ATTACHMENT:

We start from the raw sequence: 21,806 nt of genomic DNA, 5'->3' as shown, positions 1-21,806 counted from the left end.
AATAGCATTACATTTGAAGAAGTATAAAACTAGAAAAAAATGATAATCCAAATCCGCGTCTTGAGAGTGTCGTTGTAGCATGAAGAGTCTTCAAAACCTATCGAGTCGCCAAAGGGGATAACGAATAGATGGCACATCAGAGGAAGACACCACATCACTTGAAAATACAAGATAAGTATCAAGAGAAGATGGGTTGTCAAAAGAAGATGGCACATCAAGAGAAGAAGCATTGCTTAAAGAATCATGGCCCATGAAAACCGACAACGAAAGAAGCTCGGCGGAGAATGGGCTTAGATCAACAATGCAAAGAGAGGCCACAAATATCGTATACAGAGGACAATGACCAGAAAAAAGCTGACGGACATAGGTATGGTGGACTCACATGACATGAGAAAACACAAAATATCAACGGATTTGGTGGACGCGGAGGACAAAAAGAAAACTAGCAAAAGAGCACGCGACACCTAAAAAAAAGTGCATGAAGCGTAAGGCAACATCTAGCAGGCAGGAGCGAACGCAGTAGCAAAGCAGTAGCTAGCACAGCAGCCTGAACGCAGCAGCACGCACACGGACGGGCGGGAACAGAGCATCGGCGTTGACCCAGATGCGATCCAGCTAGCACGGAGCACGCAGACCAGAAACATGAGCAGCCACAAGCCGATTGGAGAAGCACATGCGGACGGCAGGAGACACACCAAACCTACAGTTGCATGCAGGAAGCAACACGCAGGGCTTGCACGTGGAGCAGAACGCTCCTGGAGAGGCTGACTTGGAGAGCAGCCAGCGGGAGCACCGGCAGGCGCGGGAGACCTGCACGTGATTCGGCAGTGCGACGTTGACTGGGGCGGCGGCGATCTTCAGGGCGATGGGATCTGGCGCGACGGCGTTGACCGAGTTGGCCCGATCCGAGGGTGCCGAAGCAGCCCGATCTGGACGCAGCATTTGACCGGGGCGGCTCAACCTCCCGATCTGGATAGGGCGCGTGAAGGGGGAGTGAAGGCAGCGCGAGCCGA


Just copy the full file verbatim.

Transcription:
We start from the raw sequence: 21,806 nt of genomic DNA, 5'->3' as shown, positions 1-21,806 counted from the left end.
AATAGCATTACATTTGAAGAAGTATAAAACTAGAAAAAAATGATAATCCAAATCCGCGTCTTGAGAGTGTCGTTGTAGCATGAAGAGTCTTCAAAACCTATCGAGTCGCCAAAGGGGATAACGAATAGATGGCACATCAGAGGAAGACACCACATCACTTGAAAATACAAGATAAGTATCAAGAGAAGATGGGTTGTCAAAAGAAGATGGCACATCAAGAGAAGAAGCATTGCTTAAAGAATCATGGCCCATGAAAACCGACAACGAAAGAAGCTCGGCGGAGAATGGGCTTAGATCAACAATGCAAAGAGAGGCCACAAATATCGTATACAGAGGACAATGACCAGAAAAAAGCTGACGGACATAGGTATGGTGGACTCACATGACATGAGAAAACACAAAATATCAACGGATTTGGTGGACGCGGAGGACAAAAAGAAAACTAGCAAAAGAGCACGCGACACCTAAAAAAAAGTGCATGAAGCGTAAGGCAACATCTAGCAGGCAGGAGCGAACGCAGTAGCAAAGCAGTAGCTAGCACAGCAGCCTGAACGCAGCAGCACGCACACGGACGGGCGGGAACAGAGCATCGGCGTTGACCCAGATGCGATCCAGCTAGCACGGAGCACGCAGACCAGAAACATGAGCAGCCACAAGCCGATTGGAGAAGCACATGCGGACGGCAGGAGACACACCAAACCTACAGTTGCATGCAGGAAGCAACACGCAGGGCTTGCACGTGGAGCAGAACGCTCCTGGAGAGGCTGACTTGGAGAGCAGCCAGCGGGAGCACCGGCAGGCGCGGGAGACCTGCACGTGATTCGGCAGTGCGACGTTGACTGGGGCGGCGGCGATCTTCAGGGCGATGGGATCTGGCGCGACGGCGTTGACCGAGTTGGCCCGATCCGAGGGTGCCGAAGCAGCCCGATCTGGACGCAGCATTTGACCGGGGCGGCTCAACCTCCCGATCTGGATAGGGCGCGTGAAGGGGGAGTGAAGGCAGCGCGAGCCGA